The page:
Why Watch “ER” When You Can Live It?!

Today I received one of those scary calls at work that you dread getting–a loved one calling from the emergency room. Jenny was rear-ended on her way to work. Her car was totalled (the trunk no longer exists) and she was at the hospital. She’s fine, just sore. Luckily, after five hours of x-rays and tests, they let her go under her own power. After all that, she said in amazement, and all they prescribed was Advil and ice. We agreed–it could have been much worse. Very lucky indeed.

Now, Jen’s been in two car accidents prior to this; in one, where she was a passenger in a bus, she got a pretty bad case of whiplash. Both have left her with chronic back pain that only an aged old lady should know, so only time will tell how much more messed up her back will be after this.

Now the fun part begins, with the insurance forms and hassles galore. But that’s for another day. I’m just glad she okay.

Here’s an interesting hospital observation: While waiting for Jen to return from her CT, I was watching the desk in the middle of the emergency room, where all the nurses and doctors hang out, chatting and fiddling on computers. I was struck by how young they all looked! When I say young, I don’t mean 12 or anything, I mean my age and a bit younger. But doctors and medical professionals aren’t supposed to be my age, or younger(!!), they’re supposed to be older, with like twenty years of experience, right? It shouldn’t look like a fraternity mixer around the desk. It was weird. There were like twenty people buzzing around and they all looked so darn young. Or maybe I’m that old…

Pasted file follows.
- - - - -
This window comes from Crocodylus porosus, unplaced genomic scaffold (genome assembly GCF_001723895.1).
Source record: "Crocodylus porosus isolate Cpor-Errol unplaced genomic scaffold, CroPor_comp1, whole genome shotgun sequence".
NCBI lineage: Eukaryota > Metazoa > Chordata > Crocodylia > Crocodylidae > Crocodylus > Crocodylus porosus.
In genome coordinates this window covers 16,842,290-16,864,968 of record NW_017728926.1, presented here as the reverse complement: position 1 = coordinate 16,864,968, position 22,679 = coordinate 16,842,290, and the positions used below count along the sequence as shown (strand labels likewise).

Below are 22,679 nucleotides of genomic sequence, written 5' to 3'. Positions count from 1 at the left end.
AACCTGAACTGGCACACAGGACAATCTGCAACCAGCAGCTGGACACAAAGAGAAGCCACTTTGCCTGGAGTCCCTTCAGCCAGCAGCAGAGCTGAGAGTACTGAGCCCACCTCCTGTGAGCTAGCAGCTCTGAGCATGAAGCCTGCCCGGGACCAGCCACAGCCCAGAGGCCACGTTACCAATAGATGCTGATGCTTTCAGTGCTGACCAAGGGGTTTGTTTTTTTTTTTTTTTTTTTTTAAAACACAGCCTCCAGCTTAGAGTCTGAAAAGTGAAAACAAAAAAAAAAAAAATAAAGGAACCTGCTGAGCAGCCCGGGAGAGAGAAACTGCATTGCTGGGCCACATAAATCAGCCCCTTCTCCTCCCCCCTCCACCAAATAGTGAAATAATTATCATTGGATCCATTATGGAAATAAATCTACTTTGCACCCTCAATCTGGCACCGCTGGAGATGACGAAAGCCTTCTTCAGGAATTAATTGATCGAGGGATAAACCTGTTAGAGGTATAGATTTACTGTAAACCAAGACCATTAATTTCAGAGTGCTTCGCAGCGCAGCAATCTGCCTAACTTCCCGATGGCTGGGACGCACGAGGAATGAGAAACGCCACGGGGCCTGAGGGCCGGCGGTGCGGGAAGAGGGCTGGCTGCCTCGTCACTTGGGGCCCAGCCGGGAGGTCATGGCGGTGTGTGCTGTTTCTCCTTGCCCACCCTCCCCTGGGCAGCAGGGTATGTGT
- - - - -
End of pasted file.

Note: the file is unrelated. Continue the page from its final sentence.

2 thoughts on “Why Watch “ER” When You Can Live It?!

  1. Yes, you are that old. But doesn’t it make you feel better knowing that all that medical knowledge is freshly crammed into their heads–it hasn’t gotten old or stale yet, like the information in your (old) head?

  2. I must laugh. As a nursing student myself, I’m often quite amazed at how young some of my classmates are – and I’m only 30! I’m doing my preceptorship (where you have to work in the hospital without getting paid in order to gain training and experience – this is done “on your own” and is the last semester before you graduate. It’s different from regular clinical experience) and the girl who I’m working under is only 22. Let me tell you, though – she knows what she is doing. It’s kind of intimidating because I feel like since I’m older I should know more than she, but I don’t. Like the earlier poster said, just remember that the information is still very fresh and they do know exactly what they are looking for! Glad to hear your daughter was ok!

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